There are at least three dead-end approaches to decision making that I see in the evangelical world. And there's only one approach that fits with what we theoretically believe about God, life, the universe and everything.
The first dead-end is pragmatism. Pragmatism says "we should do X, because X will work". It crops up all over evangelicalism, often in the form of imitation - it worked over there/for them/in the 16th century, therefore it will work here and now. Who you imitate will depend on what evangelical tribe you belong to, but it doesn't really matter whether you're copying Calvin or the church up the road. When pragmatism isn't imitation, it is usually sparked off by one person's "big idea". That person is usually an activist - pragmatism appeals to activists. But the key thing is that for the pragmatist, the right thing to do is what works.
Problem: as you are not God, you do not know the end from the beginning. You don't know what will work. You cannot ascertain what the results will be. So how can you decide what to do?
The second dead-end is mysticism. Mysticism says "we should do X, because God told me so", or perhaps "I feel led to do X, therefore I should do it". Mysticism is rampant amongst evangelicals of all flavours. Sometimes it is just a cover for something else - there may be pragmatism lurking under there - but often it is a genuine feeling that the Spirit is pressing us in a particular direction. And I don't what to knock that entirely; I know that sometimes God guides in this way. But there is a...
Problem: mysticism is entirely subjective, and therefore inherently individualistic. If you feel led to do something, how can I critique your "leading"? What if I think you're wrong, on other grounds? Can we even have a conversation about the decision any more?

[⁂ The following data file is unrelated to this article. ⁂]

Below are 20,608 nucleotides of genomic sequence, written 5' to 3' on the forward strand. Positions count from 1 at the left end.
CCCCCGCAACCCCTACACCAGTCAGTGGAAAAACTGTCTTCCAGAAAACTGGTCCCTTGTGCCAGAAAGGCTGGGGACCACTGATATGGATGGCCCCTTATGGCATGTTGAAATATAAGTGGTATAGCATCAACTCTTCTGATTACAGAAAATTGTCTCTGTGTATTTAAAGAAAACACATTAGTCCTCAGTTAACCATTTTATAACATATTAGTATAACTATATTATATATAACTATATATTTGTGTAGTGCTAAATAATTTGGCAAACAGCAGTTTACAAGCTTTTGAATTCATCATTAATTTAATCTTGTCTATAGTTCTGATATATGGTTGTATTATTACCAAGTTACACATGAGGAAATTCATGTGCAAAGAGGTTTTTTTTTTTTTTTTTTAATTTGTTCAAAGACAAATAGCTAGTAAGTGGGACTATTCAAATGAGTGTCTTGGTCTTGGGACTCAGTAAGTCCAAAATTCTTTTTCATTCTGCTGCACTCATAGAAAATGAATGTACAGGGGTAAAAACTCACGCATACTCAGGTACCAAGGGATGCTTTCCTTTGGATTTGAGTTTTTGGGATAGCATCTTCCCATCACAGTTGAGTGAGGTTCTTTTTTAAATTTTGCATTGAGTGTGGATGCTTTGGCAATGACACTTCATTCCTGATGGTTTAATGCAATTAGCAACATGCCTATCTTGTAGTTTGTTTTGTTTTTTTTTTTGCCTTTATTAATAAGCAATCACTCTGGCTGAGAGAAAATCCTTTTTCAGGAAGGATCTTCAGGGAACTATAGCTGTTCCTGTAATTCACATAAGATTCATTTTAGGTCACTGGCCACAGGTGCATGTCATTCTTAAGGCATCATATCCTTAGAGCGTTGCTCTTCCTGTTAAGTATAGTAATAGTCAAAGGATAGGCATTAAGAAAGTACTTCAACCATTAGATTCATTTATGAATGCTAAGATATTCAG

The third dead-end is biblicism. Biblicism says "we should do X, because it says so in Leviticus 18:4". (Don't look it up, I have no idea what it says). Biblicism is popular in evangelical circles because it seems to show right regard for the Bible, and because it acknowledges what we all know to be true: that Scripture should guide us. But often a veneer of biblicism is added to pragmatism or mysticism - we decide what will work, or feel a sense of leading, and then find a Bible verse that matches up. Even when this isn't the case, biblicism tends to basically mean taking one verse or passage out of context and basing my decision on it.
Problem: the Bible is not like a horoscope, where I can dip in and out for personal guidance. It doesn't function that way because it isn't meant to, and when it is used that way it is being used illegitimately. You can sanction almost anything with a bit of biblicism.
The only genuine help with decision making is theology. Theology looks at the whole scope of the Bible's witness to Christ, and tries to ascertain the character and shape of what God has done and is doing in the world. The good theologian will seek to meditate on the whole plan of redemption as it unfolds in Scripture. The good theologian will look to understand the Bible as a whole, with all its apparent difficulties and paradoxes, and that will mean understanding it as a unitary (though diverse) witness to Christ.
Then, and only then, the theologian looks to the situation in which he finds himself, and asks "what decision fits with the programme outlined in Scripture? What decision rings true with the overall direction of the drama of Scripture? What decision tends to make true, out there in the world, what is true in the pages of the Bible?"
We should do X, because the gospel applied to this situation means X.
Of course, that is much harder work. We will need to be continually steeping ourselves in Holy Scripture, because we surely won't have time to do all the work just before we make a huge decision. And we will need to be in conversation with others who can pick up our blind-spots and show us things about Christ we would have missed.
But this is ultimately the only God-honouring way to make a decision.